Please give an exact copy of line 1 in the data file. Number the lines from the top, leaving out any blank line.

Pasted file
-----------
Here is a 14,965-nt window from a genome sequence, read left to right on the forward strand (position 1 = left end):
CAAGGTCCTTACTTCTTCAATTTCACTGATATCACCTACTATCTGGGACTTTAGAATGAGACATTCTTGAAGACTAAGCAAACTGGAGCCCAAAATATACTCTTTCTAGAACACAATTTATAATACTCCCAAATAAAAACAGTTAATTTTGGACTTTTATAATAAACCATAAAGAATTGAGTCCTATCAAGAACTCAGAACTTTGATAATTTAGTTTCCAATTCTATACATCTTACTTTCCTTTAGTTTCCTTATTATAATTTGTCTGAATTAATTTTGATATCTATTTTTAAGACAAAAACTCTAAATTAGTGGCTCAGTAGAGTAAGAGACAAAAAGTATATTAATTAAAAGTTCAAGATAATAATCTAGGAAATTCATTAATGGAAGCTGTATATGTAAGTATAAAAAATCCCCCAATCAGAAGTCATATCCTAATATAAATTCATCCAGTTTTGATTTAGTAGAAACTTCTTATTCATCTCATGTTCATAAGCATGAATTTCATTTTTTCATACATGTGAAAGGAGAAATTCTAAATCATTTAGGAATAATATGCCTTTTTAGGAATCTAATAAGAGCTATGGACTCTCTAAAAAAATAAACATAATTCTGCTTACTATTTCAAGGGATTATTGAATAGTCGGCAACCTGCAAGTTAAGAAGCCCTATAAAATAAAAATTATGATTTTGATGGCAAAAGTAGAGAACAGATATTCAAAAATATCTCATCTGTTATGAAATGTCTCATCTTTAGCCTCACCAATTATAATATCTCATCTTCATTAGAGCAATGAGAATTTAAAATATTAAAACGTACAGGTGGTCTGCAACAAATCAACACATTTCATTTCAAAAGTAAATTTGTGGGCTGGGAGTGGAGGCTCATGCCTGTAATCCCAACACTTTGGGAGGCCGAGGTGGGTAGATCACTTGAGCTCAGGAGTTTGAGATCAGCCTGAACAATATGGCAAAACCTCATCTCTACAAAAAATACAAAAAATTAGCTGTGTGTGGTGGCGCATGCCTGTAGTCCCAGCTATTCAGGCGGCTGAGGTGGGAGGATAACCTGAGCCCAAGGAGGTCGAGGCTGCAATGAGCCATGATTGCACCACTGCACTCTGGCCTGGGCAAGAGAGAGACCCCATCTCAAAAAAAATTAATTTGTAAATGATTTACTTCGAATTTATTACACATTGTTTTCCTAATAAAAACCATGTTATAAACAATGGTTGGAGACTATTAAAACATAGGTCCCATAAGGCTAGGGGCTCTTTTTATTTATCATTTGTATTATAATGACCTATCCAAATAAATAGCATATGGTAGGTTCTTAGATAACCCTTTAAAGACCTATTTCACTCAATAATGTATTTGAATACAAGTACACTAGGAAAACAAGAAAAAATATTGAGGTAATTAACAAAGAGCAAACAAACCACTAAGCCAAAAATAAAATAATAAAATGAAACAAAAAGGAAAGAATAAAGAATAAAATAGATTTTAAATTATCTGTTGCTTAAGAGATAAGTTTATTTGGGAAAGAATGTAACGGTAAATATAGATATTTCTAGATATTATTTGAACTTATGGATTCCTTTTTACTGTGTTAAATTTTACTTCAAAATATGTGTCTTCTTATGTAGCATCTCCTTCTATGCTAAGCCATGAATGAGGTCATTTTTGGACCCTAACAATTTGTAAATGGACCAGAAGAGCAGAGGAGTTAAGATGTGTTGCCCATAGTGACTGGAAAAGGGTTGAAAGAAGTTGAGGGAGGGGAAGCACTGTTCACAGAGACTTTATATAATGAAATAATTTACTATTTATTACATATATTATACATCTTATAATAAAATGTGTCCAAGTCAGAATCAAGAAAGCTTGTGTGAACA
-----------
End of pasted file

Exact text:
Here is a 14,965-nt window from a genome sequence, read left to right on the forward strand (position 1 = left end):